Mr Beck said people should not fear neighbourhoods where the vast majority of inhabitants do not speak the native language.
The 55-year-old, the Green Party’s spokesman on migration issues, has been blasted by other German politicians for “undermining integration”.
Mr Beck told German broadcaster n-tv: “Other countries are more relaxed about the fact that in some areas a community with a migration background speaks another language.
“It creates a discomfort, because people have the feeling that they don’t understand everything.
“But if it’s really important to people, they should learn the language, then they would understand what’s going on.”
He was criticised by centre-right politicians who said his comments did little to quell tension in the country following the influx of more than a million migrants in response to Angela Merkel’s open door policy.
Christina Schwarzer, a Christian Democrat MP in Neukölln, an area of Berlin that’s home to a large number of migrants, told Bild: “Then we can give up on any effort to integrate [migrants].
“Learning German is the cornerstone of integration.”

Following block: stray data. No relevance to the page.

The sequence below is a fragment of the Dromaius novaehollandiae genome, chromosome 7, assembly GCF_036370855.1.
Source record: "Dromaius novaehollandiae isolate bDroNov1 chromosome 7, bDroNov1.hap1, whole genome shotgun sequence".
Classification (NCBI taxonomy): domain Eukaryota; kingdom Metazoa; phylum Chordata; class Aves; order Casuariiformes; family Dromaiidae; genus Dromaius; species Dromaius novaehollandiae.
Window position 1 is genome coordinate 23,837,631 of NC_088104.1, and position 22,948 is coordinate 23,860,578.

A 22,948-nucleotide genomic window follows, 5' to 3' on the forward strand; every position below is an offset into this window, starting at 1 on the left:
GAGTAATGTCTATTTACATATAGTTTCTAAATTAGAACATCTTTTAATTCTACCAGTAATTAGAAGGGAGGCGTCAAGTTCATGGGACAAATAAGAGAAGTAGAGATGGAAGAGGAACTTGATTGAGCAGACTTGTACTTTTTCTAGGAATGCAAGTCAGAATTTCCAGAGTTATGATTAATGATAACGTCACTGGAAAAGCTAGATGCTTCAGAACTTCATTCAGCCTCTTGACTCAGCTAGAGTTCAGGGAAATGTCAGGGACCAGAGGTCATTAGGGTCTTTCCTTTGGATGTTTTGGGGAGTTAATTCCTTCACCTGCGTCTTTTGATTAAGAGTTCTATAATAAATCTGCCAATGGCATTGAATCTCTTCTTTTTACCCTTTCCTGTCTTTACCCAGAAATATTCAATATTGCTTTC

Unnamed sources within the Green Party have also disagreed with Mr Beck, who was once the Green Party’s chief whip.
One said: “The duty of politicians should rather be to think about ways to teach German quickly to newcomers.”
But Mr Beck has taken to Facebook to defend his remarks, claiming his comments have been twisted.
He blasted: “This is nonsense. People who want to live in Germany have to learn, understand and speak German.
“In Germany nobody needs to learn another language to understand migrants and refugees, but they have to learn German.
“In the police and social workers we need more intercultural competence with sufficient staff and integration skills.
“It is important we make the offer of integration courses.
“Germany is a free country and you can speak in any language or dialect, such as German, Bavarian, Slovenian, English, French, Arabic, Italian and Hebrew, in private, in the pub, the tea room or on the street.
“But the official language is and always will be German.”
He added: “In my interview I also asked that mosque municipalities order imams who grew ups in Germany to speak German, even if we do not enforce it by law.”
Germany was initially expected to take around 400,000 refugees in 2014, but this figure has risen to more than one million, with one in five people living in Germany now having roots outside the country.